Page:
The emergence of the Siri personal voice assistant on Apple’s iPhone has brought a rush of interest to the area of speech recognition and natural language technology, and one beneficiary of that has been Ginger Software, a developer of speech technology that is today announcing a round of $5.4 million, $5 million of which will come from from two big-name backers, Li Ka-shing’s Horizon Ventures and Harbor Pacific Capital. The funding comes less than six months after Ginger announced a round of $6.3 million. Total backing for the company now stands at close to $21 million.
Netanel Jacobsson, CEO of Ginger, tells TechCrunch that the funding being announced today is an extension of that earlier Series D round and will be used to develop more products using the company’s natural language processing platform. As part of the deal, Frank Meehan from Horizons becomes a board member. The remaining $400,000 comes from current investors, says Ginger.
The company, founded in 2007, has built up some well-known services such as its real-time Proofreading grammar and spelling checker, a text-to-speech service and English-as-a-second-language products. These remain the core of its business today. (The company has an “embarrassments avoided” query counter, currently at around 922 million.)
But it is the future of where that technology might go that is potentially most interesting: the existing products work on an intelligent platform that understands crazy accents and nuances in meaning (yes, we’re looking at you, Nuance), with consideration given to things like local idioms and metaphors, “helping you to communicate like a native speaker,” the company says.
It is this technology that Ginger is now implementing in a “number of products” that go beyond the existing ones that Ginger has created and productized today. Jacobsson declined to give a timeline for when these will be hitting the market. But he did confirm that the mobile implementations of existing products like the proofreading one will be coming to mobile “by the end of this year.”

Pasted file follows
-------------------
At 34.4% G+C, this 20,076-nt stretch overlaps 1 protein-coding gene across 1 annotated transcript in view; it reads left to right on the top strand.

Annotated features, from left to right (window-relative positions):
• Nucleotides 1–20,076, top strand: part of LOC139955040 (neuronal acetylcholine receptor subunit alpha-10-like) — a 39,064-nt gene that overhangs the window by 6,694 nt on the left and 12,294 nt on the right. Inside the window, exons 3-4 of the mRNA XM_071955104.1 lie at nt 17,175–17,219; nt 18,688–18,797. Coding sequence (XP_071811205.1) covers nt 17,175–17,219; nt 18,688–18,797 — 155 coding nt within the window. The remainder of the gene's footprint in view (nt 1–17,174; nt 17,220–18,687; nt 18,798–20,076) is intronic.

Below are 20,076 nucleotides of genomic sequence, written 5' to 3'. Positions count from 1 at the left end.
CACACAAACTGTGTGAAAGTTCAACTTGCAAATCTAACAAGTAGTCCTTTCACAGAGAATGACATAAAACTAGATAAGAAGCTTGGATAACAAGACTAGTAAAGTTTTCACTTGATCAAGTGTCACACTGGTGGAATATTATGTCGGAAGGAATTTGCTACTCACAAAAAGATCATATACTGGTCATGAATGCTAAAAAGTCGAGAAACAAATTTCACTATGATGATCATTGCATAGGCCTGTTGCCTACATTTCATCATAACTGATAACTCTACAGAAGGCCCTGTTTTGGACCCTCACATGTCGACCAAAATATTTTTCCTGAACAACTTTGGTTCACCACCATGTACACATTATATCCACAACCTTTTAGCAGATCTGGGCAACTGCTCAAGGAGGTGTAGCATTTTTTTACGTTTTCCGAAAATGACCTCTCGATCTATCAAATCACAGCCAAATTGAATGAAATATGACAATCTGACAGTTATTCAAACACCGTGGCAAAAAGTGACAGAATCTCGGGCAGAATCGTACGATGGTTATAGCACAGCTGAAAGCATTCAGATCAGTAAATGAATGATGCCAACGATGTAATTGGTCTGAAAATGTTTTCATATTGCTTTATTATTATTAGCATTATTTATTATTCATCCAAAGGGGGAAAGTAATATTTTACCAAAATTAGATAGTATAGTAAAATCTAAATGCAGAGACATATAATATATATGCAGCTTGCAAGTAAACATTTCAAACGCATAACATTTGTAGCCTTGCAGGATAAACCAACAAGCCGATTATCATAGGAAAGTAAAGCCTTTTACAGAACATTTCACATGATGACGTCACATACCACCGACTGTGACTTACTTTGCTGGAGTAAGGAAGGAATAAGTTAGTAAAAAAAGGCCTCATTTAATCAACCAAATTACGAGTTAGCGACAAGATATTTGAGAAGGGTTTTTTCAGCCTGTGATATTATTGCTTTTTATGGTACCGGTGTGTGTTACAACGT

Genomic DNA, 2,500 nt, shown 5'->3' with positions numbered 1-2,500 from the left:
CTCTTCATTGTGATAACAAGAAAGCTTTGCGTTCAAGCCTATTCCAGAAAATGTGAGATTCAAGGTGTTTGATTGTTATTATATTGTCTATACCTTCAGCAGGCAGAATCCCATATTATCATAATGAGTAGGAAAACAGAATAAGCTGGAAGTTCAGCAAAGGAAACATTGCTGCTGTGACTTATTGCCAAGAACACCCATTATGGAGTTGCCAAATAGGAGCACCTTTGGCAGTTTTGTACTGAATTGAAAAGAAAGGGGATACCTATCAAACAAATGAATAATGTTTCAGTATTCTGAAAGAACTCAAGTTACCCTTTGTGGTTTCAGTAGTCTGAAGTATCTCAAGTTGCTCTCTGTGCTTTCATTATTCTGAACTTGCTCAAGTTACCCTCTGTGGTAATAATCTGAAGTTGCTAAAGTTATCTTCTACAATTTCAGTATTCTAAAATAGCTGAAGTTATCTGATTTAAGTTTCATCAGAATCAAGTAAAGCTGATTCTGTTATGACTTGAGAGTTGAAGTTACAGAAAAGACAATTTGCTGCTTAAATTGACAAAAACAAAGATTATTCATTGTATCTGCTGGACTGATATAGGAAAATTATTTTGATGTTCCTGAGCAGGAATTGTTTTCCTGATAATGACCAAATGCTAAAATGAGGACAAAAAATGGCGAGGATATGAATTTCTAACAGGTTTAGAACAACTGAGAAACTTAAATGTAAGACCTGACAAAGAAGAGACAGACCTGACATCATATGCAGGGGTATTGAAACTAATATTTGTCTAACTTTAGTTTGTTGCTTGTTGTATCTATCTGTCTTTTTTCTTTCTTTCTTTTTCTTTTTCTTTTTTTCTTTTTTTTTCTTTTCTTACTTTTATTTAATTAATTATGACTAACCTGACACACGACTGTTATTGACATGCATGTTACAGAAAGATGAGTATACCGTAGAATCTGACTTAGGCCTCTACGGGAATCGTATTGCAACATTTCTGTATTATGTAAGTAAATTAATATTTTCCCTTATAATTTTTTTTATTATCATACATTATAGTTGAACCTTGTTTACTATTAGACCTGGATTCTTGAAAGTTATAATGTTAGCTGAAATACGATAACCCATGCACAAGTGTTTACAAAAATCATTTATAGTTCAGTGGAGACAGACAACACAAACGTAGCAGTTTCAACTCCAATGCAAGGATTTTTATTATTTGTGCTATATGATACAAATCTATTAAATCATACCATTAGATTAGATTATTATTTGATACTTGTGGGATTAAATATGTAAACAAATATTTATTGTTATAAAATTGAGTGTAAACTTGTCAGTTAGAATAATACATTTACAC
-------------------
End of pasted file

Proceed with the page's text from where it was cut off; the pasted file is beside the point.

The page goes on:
“Currently we only have desktop and browser extensions but there is no question that mobile is where everything is going and we are working on a number or mobile products to address this opportunity,” he told TechCrunch.
The recent round of funding, it seems, was initiated by Jacobsson, who joined at the time of the last round in February. He’d cut his teeth at AOL (owners of TechCrunch) and Facebook, helping the social network build its user base outside of the U.S., and it seems that this round of funding will be used in a strategic way to make bridges for Israel-based Ginger to move to markets further East.
“Ever since I first started to work with Horizon Ventures while still at Facebook back in 2007, I knew that I wanted to work together with them again,” he said in a statement. “Horizon’s unique passion for education and artificial intelligence coupled with a unique global network (especially in Asia) and a very strong ‘can do’ approach, was our main reason for choosing them as an investor.”
For its part, Horizon is carving out a position for itself as a VC willing to put its money onto some of the more cutting-edge areas in tech, using big-data tools to make machines more human-like.
One of Horizon’s more recent investments included a stake in Affectiva, which has developed a technology for reading people’s emotions automatically and parsing that into information that can be used to figure out all sorts of things, such as how content “reads” in different parts of the world, or whether an ad is having the effect that the brand wanted. (In that case, Meehan also joined the board, as he has done here.)
“The Ginger team has developed a very clever natural language processing platform that breaks the context barrier, can understand the probable meaning of a written sentence and interpret the most probable intent of the user,” he said in a statement. “This is not a simple task by any means, and their tech puts Ginger into a very select group of companies leading the intersection of artificial intelligence and learning. “